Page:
At the beginning of 2020, the Asia Foundation, a US-based non-profit organisation, laid out its predictions for the year. They were generally cautiously optimistic. The picture has not turned out to be so rosy, and not just because of Covid-19 – although the pandemic may push 160 million people into poverty across the continent, according to the Asian Development Bank (ADB). But quite apart from that, nearly every country in South-East and East Asia has faced challenges, many unexpected, that have left them more unsettled and less certain of their future directions than at the dawn of 2020. It has been a year of unease, the back of which most will be pleased to see.
In Malaysia, the Pakatan Harapan coalition government headed by the 95-year-old former prime minister Mahathir Mohamad fell apart in February, to be succeeded by a new coalition led by Muhyiddin Yassin. Mr Muhyiddin has decades of experience and was thought to have steered the country well through the first phase of the virus's spread. But his Perikatan Nasional government has a wafer-thin majority, and its major constituent parties all fought each other at the last general election. The political instability caused Fitch, the American credit rating agency, to downgrade the country's sovereign ratings for the first time since the Asian Financial Crisis of 1997, and there is a serious worry that Malaysia could face a series of unsteady coalitions if MPs are tempted to jump ship again.
Thailand has seen unprecedented demonstrations against its monarchy, criticism of which was previously taboo, and which had hitherto been seen as a pillar of stability in a country where democratic elections alternate with military coups. In Singapore, a very public row between Prime Minister Lee Hsien Loong and members of his family has created waves in the normally calm waters of the city-state's politics, as did the relatively poor showing of the ruling People's Action Party and Mr Lee's designated successor Heng Swee Keat in July's election.
Vietnam ends the year having been designated a "currency manipulator" by the US Department of Treasury, with analysts in South Korea warning that tariffs on Vietnam could have adverse effects on both economies. Cambodia no longer has access to the European Union market under its "Everything But Arms" preferential treatment of Least Developed Countries; key exports such as garments will now be subject to duties due to what the EU calls "serious and systematic concerns related to human rights in the country". China may well be willing to make up any ensuing trade shortfall, but the country's longstanding leader, Prime Minister Hun Sen, has to pay at least some attention to both domestic and external warnings that his administration's dependence on Beijing does not become over-dependence.
The Philippines' President Rodrigo Duterte finds himself once more in the crosshairs of the International Criminal Court, whose chief prosecutor has just issued a report saying that there was "a reasonable basis to believe that the crimes against humanity of murder, torture and the infliction of serious physical injury and mental harm" had been committed by government employees. In Indonesia, President Joko Widodo has to deal with a section of his population that is overly tolerant of Islamist extremism and the evident popularity of the firebrand cleric Rizieq Shihab, the leader of the thuggish and misnamed Islamic Defenders Front, who has returned from exile.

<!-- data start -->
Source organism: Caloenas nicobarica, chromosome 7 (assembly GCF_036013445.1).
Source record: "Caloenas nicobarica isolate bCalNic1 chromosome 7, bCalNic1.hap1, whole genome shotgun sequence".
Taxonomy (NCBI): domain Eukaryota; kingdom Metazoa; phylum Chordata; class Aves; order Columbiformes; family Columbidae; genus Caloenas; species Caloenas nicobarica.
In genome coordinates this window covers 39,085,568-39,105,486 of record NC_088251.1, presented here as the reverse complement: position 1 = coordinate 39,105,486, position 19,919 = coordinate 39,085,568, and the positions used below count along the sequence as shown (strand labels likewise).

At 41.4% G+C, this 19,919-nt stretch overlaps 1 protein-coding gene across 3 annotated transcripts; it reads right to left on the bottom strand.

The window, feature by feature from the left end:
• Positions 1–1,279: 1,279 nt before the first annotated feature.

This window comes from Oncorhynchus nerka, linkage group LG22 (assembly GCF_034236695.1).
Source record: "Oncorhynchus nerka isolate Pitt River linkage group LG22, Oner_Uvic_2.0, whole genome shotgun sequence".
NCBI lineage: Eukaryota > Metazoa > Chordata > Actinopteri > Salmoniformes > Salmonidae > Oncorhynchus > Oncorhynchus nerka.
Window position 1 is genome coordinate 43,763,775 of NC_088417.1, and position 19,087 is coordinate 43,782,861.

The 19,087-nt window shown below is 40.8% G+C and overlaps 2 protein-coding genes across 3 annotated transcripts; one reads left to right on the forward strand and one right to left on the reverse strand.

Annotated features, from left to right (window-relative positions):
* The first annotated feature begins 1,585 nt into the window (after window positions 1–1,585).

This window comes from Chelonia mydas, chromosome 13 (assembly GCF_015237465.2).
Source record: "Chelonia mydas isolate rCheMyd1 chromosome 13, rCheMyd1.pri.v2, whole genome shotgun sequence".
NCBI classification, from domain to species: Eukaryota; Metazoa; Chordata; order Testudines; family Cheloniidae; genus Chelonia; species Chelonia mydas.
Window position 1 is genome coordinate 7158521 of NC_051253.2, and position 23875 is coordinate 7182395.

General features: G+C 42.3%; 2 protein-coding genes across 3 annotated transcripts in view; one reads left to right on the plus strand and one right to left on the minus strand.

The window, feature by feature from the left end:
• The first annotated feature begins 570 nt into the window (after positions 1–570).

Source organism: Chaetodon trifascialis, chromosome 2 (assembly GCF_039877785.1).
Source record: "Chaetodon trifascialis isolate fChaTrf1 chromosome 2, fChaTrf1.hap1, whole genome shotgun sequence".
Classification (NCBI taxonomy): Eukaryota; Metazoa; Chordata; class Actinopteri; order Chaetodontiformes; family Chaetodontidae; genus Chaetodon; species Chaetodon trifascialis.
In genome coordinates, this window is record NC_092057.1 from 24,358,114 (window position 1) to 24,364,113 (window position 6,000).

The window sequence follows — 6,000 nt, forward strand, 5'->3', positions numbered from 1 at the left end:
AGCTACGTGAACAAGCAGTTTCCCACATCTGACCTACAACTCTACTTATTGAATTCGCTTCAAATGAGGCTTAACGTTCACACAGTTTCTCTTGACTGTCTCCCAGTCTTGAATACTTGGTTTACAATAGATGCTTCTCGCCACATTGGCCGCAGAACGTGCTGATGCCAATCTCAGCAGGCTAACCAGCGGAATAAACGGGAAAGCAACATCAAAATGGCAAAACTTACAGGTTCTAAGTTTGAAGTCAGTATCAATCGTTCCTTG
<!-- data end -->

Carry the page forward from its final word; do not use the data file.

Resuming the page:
November's election in Myanmar demonstrated that Aung San Suu Kyi's National League for Democracy was more popular than ever, despite their complicity in the ethnic cleansing and other atrocities committed against the Rohingya minority, over 750,000 of whom have fled to Bangladesh since 2017. It seems unlikely that many will either be able or want to return home, leaving the region with a huge refugee crisis and no resolution anywhere in sight.
Questions have only increased over what China's growing assertiveness will bring for Asia, not only in the disputed leagues of the South China Sea but also in terms of what upriver damming means for countries for which waterways such as the Mekong are their lifeblood. And over and above it all, the rising hostility between Beijing and Washington casts a pall over every country. Precious few states, even US treaty allies such as the Philippines, want to take sides against China. For as the Malay saying has it: "When two elephants fight, the mousedeer in between gets trampled."
The fabled – and rather cliched – Asian fatalism is no refuge against a sense that destiny may be decided by others, and that the stability which the now 10-member Association of South-East Asian Nations (Asean) was formed to fight for in 1967 is at risk, both within states and the wider region.
Asean's great strength is that it is the convener and originator of the economic and diplomatic architecture of the Asia-Pacific, from the Apec and East Asia Summit meetings to the recently agreed Regional Comprehensive Economic Partnership, the world's largest trade deal. It is for this reason that "Asean Centrality" must be reasserted in 2021. For whatever problems individual countries have internally, the greater political-security context will matter just as much in the long run.
Fortunately, there is some good news. The ADB expects the 45 countries that group together as "developing Asia" to rebound in 2021, with average growth of over 6 per cent. That would be a happy backdrop to the World Economic Forum in May, which is to be held not in the Swiss town of Davos as usual, but in Singapore. If Asia can show then that it has pulled out of the pandemic and its associated recession while Europe and North America are still struggling, that would be at least one reason to cheer next year – after a 2020 most would rather forget.
Sholto Byrnes is an East Asian affairs columnist for The National